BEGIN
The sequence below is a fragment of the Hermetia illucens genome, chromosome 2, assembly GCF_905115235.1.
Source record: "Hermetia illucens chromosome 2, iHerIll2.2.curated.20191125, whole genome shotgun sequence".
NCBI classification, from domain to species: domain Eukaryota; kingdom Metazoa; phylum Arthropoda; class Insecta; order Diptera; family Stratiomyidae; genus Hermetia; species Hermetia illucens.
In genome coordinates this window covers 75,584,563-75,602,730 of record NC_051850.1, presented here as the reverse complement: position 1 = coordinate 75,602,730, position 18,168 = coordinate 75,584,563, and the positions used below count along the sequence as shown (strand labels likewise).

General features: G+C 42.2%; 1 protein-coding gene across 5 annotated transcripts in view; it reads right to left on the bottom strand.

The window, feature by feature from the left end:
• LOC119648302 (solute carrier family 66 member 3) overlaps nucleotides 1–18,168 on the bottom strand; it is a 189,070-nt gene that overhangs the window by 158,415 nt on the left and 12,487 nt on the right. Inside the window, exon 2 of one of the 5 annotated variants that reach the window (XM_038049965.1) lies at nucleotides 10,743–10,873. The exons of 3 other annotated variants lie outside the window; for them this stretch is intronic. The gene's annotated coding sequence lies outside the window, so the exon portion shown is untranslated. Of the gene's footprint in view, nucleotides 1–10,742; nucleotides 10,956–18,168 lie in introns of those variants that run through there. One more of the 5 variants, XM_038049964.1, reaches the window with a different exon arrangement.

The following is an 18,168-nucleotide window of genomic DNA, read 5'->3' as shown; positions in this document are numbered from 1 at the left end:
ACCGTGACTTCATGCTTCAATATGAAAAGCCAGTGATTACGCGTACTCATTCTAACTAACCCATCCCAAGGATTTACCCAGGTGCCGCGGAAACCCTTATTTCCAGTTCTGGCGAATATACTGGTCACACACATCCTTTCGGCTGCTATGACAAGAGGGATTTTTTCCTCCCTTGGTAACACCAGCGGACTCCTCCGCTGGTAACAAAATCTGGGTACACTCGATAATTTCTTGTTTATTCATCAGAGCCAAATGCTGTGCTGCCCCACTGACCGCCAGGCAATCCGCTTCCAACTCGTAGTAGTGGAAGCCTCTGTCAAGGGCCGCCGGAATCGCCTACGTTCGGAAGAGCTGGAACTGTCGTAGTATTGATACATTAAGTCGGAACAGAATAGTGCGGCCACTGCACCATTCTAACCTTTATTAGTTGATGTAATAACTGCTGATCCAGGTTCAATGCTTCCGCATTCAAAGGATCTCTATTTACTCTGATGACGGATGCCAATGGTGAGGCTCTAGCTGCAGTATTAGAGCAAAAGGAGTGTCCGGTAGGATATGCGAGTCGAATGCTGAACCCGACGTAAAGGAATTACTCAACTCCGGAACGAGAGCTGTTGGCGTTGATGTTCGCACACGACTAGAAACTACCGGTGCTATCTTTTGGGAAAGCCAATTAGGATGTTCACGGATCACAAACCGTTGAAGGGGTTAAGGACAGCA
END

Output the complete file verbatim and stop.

The sequence below is a fragment of the Hermetia illucens genome, chromosome 2, assembly GCF_905115235.1.
Source record: "Hermetia illucens chromosome 2, iHerIll2.2.curated.20191125, whole genome shotgun sequence".
NCBI classification, from domain to species: domain Eukaryota; kingdom Metazoa; phylum Arthropoda; class Insecta; order Diptera; family Stratiomyidae; genus Hermetia; species Hermetia illucens.
In genome coordinates this window covers 75,584,563-75,602,730 of record NC_051850.1, presented here as the reverse complement: position 1 = coordinate 75,602,730, position 18,168 = coordinate 75,584,563, and the positions used below count along the sequence as shown (strand labels likewise).

General features: G+C 42.2%; 1 protein-coding gene across 5 annotated transcripts in view; it reads right to left on the bottom strand.

The window, feature by feature from the left end:
• LOC119648302 (solute carrier family 66 member 3) overlaps nucleotides 1–18,168 on the bottom strand; it is a 189,070-nt gene that overhangs the window by 158,415 nt on the left and 12,487 nt on the right. Inside the window, exon 2 of one of the 5 annotated variants that reach the window (XM_038049965.1) lies at nucleotides 10,743–10,873. The exons of 3 other annotated variants lie outside the window; for them this stretch is intronic. The gene's annotated coding sequence lies outside the window, so the exon portion shown is untranslated. Of the gene's footprint in view, nucleotides 1–10,742; nucleotides 10,956–18,168 lie in introns of those variants that run through there. One more of the 5 variants, XM_038049964.1, reaches the window with a different exon arrangement.

The following is an 18,168-nucleotide window of genomic DNA, read 5'->3' as shown; positions in this document are numbered from 1 at the left end:
ACCGTGACTTCATGCTTCAATATGAAAAGCCAGTGATTACGCGTACTCATTCTAACTAACCCATCCCAAGGATTTACCCAGGTGCCGCGGAAACCCTTATTTCCAGTTCTGGCGAATATACTGGTCACACACATCCTTTCGGCTGCTATGACAAGAGGGATTTTTTCCTCCCTTGGTAACACCAGCGGACTCCTCCGCTGGTAACAAAATCTGGGTACACTCGATAATTTCTTGTTTATTCATCAGAGCCAAATGCTGTGCTGCCCCACTGACCGCCAGGCAATCCGCTTCCAACTCGTAGTAGTGGAAGCCTCTGTCAAGGGCCGCCGGAATCGCCTACGTTCGGAAGAGCTGGAACTGTCGTAGTATTGATACATTAAGTCGGAACAGAATAGTGCGGCCACTGCACCATTCTAACCTTTATTAGTTGATGTAATAACTGCTGATCCAGGTTCAATGCTTCCGCATTCAAAGGATCTCTATTTACTCTGATGACGGATGCCAATGGTGAGGCTCTAGCTGCAGTATTAGAGCAAAAGGAGTGTCCGGTAGGATATGCGAGTCGAATGCTGAACCCGACGTAAAGGAATTACTCAACTCCGGAACGAGAGCTGTTGGCGTTGATGTTCGCACACGACTAGAAACTACCGGTGCTATCTTTTGGGAAAGCCAATTAGGATGTTCACGGATCACAAACCGTTGAAGGGGTTAAGGACAGCA